We are well into our final session of mammal diversity surveys! It is a bittersweet but bustling period: everyone is rushing about, securing post-project employment and planning flights home and for travel within Mexico after we wrap things up at our home base.
For our past "weekend" between sessions, we headed to the beach! It was our first time heading east of Tapachula, the largest nearby city and our source of groceries and other supplies. After a half-hour's drive past the familiar neighborhoods, in which we passed scrubby fields full of construction projects, scorched grass, and one with an assortment of brown Shetland ponies, we ended up in lovely Playa Linda. It was the off-season, and our vehicle was immediately surrounded by waiters, trying to get the lone beach visitors on a winter Tuesday to visit their seafood restaurant. After promising to return and make a selection in a few hours, we headed to the beach. The sand was scorching and the water warm and heavenly. It was fantastic to get out into the open air and smell the ocean after so much time in the mountains; growing up in New England has spoiled me for prolonged inland living. After swimming, sunning, reading, and (in my case) getting moderately sunburnt despite sitting in the shade wearing sunscreen, we headed back to the main road for lunch. Fortunately a few tourists had rolled in, and a lot of the pressure from the eager waiters had abated. We lunched on refried beans, guac, tortillas, real-sugar coke, and a variety of very fresh seafoods; all very good! After lunch, stuffed to the gills with gilled creatures, we staggered to the nearest superstore to load up on the next week's groceries before heading home for naps.
The day after, we visited a nearby farm to scout for contiguous forest to serve as our control sites. The manager there greeted us warmly as we explained our project and what type of sites we were searching for. He sent for a truck to convey our team, our guide, the manager, and his assistants and guides from the farm up the mountain. A shaggy white dog napped under our car. Several nearly-identical shaggy white sheep grazed nearby. While we waited, the manager broke out a giant papaya. Our guide informed us, conversationally, that for a guest to refuse a gift was bad luck and would mean they might not return again. Our group exchanged glances. Several members had previously discussed their hatred of fresh papaya; I had only once tried a slice and wasn't impressed; none of us liked them. Of course, we enthusiastically accepted the heaping, dripping slices of papaya and each of us began to scarf down bites of segments larger than a liter water bottle and containing about as much liquid. The flesh was sweet, and as someone inconveniently pointed out, tasted strongly of cheddar cheese. Juice rolled down my arms and dripped off my elbows. Tim's beard was full of the orange pulp. Mandi looked sick. Looking over at our guide Philippe, I saw that he and the other locals were eating the papaya as neatly as one would an apple. I studied them as they ate. No trick was apparent. I resigned to be a papaya slob. I am proud to say we all finished our massive slices; by the end, the taste was actually growing on me.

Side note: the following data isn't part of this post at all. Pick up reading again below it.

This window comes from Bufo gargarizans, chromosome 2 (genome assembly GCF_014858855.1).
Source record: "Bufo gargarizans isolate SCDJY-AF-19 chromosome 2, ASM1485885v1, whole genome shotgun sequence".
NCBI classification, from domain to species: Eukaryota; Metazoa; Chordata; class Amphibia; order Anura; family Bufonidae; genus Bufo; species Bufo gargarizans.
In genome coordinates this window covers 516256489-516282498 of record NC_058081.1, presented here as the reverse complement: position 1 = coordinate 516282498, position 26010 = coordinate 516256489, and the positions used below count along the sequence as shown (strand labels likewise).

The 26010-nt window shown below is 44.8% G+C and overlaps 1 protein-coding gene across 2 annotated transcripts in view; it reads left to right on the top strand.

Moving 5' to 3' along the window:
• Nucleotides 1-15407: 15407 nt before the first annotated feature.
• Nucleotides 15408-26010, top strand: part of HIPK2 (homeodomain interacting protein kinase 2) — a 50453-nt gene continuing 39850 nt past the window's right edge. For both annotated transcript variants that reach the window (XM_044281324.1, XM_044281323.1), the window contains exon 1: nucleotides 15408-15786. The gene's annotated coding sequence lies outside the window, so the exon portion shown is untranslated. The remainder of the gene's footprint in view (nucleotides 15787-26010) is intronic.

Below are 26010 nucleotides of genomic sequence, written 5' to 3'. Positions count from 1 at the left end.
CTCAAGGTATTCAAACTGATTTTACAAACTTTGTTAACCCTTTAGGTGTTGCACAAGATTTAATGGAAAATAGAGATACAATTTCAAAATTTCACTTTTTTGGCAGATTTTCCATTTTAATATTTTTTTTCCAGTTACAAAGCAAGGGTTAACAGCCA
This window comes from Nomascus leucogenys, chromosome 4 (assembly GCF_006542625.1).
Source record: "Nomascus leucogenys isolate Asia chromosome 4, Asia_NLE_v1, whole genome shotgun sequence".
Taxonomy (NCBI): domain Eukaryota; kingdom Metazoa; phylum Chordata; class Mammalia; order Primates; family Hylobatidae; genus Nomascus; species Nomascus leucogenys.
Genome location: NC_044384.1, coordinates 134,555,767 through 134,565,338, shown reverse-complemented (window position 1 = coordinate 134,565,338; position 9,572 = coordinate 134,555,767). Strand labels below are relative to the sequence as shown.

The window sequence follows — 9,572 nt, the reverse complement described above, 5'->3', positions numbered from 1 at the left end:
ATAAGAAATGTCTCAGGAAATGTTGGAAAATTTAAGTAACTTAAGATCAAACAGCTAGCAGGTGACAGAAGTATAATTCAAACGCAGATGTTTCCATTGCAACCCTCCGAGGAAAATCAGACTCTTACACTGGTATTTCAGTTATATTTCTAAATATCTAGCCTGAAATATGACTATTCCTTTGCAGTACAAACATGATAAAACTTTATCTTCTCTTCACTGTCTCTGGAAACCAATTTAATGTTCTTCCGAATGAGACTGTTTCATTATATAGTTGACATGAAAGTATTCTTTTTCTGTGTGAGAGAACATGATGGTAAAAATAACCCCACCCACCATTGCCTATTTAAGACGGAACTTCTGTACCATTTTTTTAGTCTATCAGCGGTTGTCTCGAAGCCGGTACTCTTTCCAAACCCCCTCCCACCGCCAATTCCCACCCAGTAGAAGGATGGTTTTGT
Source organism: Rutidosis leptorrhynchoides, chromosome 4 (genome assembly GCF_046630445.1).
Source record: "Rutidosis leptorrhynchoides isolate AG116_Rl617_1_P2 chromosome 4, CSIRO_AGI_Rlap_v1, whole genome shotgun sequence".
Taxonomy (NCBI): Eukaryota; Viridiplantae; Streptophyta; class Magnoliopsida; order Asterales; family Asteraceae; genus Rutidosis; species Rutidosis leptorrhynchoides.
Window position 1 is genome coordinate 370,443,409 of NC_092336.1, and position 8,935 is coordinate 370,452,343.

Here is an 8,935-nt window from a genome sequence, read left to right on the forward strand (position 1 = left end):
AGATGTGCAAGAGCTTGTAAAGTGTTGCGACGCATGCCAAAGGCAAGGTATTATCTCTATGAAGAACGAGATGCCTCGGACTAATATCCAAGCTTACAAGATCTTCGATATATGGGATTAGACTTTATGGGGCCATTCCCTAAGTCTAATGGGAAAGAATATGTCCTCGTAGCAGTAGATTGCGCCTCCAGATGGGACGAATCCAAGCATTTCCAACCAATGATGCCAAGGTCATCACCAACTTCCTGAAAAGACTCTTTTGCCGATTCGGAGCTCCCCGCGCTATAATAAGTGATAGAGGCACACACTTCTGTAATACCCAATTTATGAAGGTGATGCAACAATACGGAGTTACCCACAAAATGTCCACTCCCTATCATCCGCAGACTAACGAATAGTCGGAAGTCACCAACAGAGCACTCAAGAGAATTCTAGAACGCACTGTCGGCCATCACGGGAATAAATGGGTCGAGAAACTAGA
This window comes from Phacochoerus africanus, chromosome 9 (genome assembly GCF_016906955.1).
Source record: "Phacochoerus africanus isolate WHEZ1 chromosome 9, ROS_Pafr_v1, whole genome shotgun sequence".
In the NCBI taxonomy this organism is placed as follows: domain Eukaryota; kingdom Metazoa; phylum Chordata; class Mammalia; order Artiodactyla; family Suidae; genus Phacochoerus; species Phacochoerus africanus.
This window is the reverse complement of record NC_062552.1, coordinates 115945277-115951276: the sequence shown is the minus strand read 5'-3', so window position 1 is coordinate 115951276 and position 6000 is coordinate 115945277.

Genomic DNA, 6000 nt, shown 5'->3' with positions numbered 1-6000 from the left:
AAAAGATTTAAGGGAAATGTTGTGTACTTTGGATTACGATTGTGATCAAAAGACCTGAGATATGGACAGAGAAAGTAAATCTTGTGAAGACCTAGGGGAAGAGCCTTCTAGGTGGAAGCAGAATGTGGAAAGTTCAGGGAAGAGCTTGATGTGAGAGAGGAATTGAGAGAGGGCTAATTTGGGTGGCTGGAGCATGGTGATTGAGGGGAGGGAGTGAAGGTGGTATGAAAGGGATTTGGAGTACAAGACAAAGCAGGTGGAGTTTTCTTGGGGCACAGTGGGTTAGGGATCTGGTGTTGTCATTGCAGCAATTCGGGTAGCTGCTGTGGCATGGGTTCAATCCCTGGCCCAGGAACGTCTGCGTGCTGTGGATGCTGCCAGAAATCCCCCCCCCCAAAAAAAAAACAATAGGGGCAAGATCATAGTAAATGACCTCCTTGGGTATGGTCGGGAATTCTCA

Our search at that farm for sites within contiguous forest was not successful; apparently all of the forests in the nearby area have been thoroughly fragmented by farms and development. We fell back to our original plan, sites in forest fragments relatively near our home base. The day after was spent hiking around, reestablishing our site selection within the forest fragments. It was slow and adventurous work, bushwhacking along invisible trails we originally bushwhacked two months ago. Burrs and thorns were abundant, as were well-camouflaged ditches and mysterious drop-offs. I was in my element, and had a lot of fun navigating the highly challenging terrain.
By the next day, we had ironed out a plan and placed and baited our traps in the forest. This, too, took some bushwhacking and adventurous vine avoidance. There is a particularly spiny vine shaped a lot like a churro that has become my nemesis. I love navigating through the forests, which involves a lot of ducking, dodging, backing up to unwrap branches from ankles, and getting hit in the face with branches that definitely weren't there a moment ago. It's a challenge that keeps each moment interesting. I compare all the getting ripped up, poked, prodded; climbing, sweating, squeezing, slipping, and getting very dirty in the oppressive heat to being digested by the jungle. I also maintain that by that the end of this session I will have passed these trials of the jungle, be at one with the forest, and be able to phase through its matter like a nymph and summon the small mammals to our traps with a song. I will report back on such developments, of course, for science.